Japanese store ‘rethinks’ badges that identified staff on periods

  29 November 2019    Read: 730
Japanese store ‘rethinks’ badges that identified staff on periods

A department store in Japan is reconsidering a policy for employees on their period to wear badges featuring a manga character after complaints from the general public.

Management at the Daimaru Umeda store in Osaka said the policy was originally intended to encourage empathy among co-workers.

The character on the badge, Seiri-chan, is from a popular comic by Ken Koyama in his series ‘Little Miss P’. She is also known as Miss Period.

The idea was for employees on their periods to wear the badges so their co-workers could recognise when they might need extra help or need to take a break.

According to the BBC, store management never intended to “share the menstrual information” with customers. It is unclear how customers would not have seen the badges. 

The badge policy is not compulsory, and was reportedly suggested by the employees themselves when a new ‘Women’s Wellbeing’ section was opened in the store.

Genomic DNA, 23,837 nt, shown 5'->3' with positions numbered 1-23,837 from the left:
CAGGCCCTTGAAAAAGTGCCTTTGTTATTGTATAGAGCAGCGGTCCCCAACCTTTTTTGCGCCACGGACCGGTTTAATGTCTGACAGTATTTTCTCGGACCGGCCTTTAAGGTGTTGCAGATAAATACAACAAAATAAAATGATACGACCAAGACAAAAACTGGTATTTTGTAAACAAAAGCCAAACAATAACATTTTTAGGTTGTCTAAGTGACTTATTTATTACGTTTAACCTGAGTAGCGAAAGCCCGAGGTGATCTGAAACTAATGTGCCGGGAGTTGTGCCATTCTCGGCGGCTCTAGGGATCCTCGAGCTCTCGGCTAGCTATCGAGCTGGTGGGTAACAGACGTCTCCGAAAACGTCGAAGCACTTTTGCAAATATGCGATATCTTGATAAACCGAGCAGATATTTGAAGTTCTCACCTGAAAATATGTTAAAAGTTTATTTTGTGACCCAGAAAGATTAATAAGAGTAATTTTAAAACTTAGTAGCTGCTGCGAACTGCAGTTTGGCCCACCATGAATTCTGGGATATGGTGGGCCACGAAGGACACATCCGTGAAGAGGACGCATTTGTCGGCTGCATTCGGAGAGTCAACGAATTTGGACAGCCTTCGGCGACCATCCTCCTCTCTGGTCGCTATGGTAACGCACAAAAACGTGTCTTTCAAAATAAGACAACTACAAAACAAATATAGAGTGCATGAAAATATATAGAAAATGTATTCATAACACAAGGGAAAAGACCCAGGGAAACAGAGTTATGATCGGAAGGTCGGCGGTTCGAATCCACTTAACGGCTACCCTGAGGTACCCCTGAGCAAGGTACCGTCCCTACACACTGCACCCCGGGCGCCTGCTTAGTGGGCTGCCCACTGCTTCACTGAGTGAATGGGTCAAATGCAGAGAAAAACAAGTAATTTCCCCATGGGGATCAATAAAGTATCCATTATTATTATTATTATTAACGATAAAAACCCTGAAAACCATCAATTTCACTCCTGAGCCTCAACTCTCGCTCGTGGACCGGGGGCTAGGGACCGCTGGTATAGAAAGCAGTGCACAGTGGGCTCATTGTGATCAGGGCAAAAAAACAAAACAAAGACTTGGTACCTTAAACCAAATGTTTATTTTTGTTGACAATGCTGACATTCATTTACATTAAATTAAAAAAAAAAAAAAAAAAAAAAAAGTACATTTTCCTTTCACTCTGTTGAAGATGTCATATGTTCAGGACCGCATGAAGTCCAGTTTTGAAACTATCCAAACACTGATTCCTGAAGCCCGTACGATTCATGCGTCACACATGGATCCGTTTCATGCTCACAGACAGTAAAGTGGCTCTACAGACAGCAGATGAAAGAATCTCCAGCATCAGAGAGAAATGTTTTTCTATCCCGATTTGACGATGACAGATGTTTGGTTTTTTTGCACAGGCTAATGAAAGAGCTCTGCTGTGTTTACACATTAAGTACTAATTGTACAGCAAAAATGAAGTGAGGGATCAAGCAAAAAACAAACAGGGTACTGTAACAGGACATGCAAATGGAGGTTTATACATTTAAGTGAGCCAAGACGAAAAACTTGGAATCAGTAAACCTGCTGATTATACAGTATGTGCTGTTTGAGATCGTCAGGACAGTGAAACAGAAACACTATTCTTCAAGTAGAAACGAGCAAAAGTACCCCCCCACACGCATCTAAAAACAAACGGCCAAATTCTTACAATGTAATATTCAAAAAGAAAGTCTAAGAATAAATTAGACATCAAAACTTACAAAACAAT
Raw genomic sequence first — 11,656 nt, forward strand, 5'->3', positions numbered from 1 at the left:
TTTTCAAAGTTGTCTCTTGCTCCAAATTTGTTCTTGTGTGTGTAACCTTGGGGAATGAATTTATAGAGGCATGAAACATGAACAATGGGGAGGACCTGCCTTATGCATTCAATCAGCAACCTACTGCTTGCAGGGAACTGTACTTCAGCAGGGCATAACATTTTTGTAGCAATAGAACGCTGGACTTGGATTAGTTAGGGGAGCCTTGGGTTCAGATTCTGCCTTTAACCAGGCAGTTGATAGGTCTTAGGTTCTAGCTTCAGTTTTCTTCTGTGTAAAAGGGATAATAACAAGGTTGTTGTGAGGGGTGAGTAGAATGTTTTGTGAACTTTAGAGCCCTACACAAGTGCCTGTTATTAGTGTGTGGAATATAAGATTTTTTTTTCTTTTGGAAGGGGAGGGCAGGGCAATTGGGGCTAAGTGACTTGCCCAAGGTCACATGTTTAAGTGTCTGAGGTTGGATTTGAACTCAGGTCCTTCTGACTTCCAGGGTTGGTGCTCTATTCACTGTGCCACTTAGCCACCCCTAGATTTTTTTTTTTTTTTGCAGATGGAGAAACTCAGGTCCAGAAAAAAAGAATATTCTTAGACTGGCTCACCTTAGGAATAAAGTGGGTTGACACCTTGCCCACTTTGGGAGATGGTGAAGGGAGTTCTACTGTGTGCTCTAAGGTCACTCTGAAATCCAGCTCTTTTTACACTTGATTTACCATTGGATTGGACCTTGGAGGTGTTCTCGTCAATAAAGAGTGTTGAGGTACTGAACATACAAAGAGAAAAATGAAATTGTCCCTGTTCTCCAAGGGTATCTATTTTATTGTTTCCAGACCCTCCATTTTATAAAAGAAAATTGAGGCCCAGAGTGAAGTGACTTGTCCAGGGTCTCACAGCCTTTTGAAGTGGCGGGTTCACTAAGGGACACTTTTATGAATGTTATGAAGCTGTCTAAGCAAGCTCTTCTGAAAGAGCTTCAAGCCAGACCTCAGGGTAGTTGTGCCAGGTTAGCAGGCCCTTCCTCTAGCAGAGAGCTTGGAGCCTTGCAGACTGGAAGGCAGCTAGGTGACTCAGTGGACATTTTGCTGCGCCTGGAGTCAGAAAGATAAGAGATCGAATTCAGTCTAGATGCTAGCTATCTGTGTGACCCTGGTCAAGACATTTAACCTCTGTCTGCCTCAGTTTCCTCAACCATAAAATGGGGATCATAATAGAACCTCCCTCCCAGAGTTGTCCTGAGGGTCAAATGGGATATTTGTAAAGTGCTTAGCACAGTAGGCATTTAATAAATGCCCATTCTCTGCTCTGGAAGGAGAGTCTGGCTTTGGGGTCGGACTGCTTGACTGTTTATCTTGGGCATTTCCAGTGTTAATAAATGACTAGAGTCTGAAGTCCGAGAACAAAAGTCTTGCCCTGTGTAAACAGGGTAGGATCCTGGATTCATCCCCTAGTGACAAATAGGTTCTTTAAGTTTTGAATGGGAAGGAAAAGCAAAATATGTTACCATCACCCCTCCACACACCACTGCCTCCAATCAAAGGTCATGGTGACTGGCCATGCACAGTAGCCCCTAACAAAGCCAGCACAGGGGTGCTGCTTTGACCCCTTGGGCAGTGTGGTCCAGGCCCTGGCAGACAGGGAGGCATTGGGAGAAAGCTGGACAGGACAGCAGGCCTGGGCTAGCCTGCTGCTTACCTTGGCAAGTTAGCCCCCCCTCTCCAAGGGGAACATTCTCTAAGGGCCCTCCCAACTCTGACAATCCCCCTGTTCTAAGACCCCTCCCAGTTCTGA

An unnamed executive at the store told local media: “We received many complaints from the public.

“Some of them concerned harassment and that was definitely not our intention. We’re reconsidering plans now.”

The store announced the policy earlier this week, and was "excited" for the new women-focused section to be an "asset to the marketplace".

Products sold in the section include menstrual cups, lingerie, traditional Chinese medicine, cosmetics, and skincare.

In the comics, Miss Period is a large heart-shaped pink mascot with large red lips that appears in women’s lives once a month and gets up to antics with other characters including Mr Libido, Mr Virginity, and Little Miss PMS.

Miss Period starred in her own live-action comedy that was released in November, directed by Shunsuka Shinada.

She has been lauded by manga fans as an entertaining and honest portrayal of the relationship women have with their periods.

Conversations about menstruation and sex are largely taboo in Japan, but social media and popular characters like Miss Period are helping women talk more openly about it.


The Independent

More about: Japan